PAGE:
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1 November 2012 History and status of the American black bear in Mississippi
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Abstract

Historically abundant throughout Mississippi, American black bears (Ursus americanus) have declined due to habitat loss and overharvest. By the early 1900s, the bear population was estimated at <12 individuals, and Mississippi closed black bear hunting in 1932. However, habitat loss continued and by 1980 suitable habitat was estimated at 20% (20,234 km2) of historic levels (101,171 km2) with the decline continuing. Although black bear abundance is currently unknown, a recent increase in occurrence reports and documented reproduction suggests the population may be increasing. There have been 21 reported nuisance complaints since 2006, of which 7 were apiary damage. Additionally, 31 bear mortalities were reported since 1972; 80% were human caused. Government and private organizations have emphasized education on bear ecology and human–bear coexistence, while habitat restoration through land retirement programs (e.g., Conservation Reserve and Wetland Reserve Programs) will improve habitat abundance and suitability for black bears. Black bears are naturally recolonizing Mississippi with current state agency management directed at supporting population reestablishment through habitat conservation and species protection.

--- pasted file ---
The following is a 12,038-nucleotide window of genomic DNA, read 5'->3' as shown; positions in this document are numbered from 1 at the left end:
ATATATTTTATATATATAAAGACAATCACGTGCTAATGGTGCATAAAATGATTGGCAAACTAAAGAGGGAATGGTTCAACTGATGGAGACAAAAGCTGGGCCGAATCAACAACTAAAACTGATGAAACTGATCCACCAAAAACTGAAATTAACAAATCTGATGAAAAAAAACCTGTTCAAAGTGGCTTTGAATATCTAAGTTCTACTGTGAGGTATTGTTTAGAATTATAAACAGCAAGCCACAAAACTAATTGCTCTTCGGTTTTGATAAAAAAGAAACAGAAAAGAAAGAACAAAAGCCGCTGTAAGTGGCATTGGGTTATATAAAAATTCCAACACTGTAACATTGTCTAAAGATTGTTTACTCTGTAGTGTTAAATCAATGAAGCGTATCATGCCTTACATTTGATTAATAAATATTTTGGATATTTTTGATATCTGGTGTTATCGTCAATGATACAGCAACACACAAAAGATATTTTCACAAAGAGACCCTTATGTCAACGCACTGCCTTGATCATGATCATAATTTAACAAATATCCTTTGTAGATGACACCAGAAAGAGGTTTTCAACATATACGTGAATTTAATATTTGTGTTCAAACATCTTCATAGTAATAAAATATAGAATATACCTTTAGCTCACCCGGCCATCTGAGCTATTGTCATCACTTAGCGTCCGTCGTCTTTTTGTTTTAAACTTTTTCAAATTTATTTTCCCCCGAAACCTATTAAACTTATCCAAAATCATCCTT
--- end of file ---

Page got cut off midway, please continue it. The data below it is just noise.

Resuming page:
International Association for Bear Research and Management
Stephanie L. Simek, Jerrold L. Belant, Brad W. Young, Catherine Shropshire, and Bruce D. Leopold "History and status of the American black bear in Mississippi," Ursus 23(2), 159-167, (1 November 2012). https://doi.org/10.2192/URSUS-D-11-00031.1
Received: 8 December 2011; Accepted: 1 June 2012; Published: 1 November 2012
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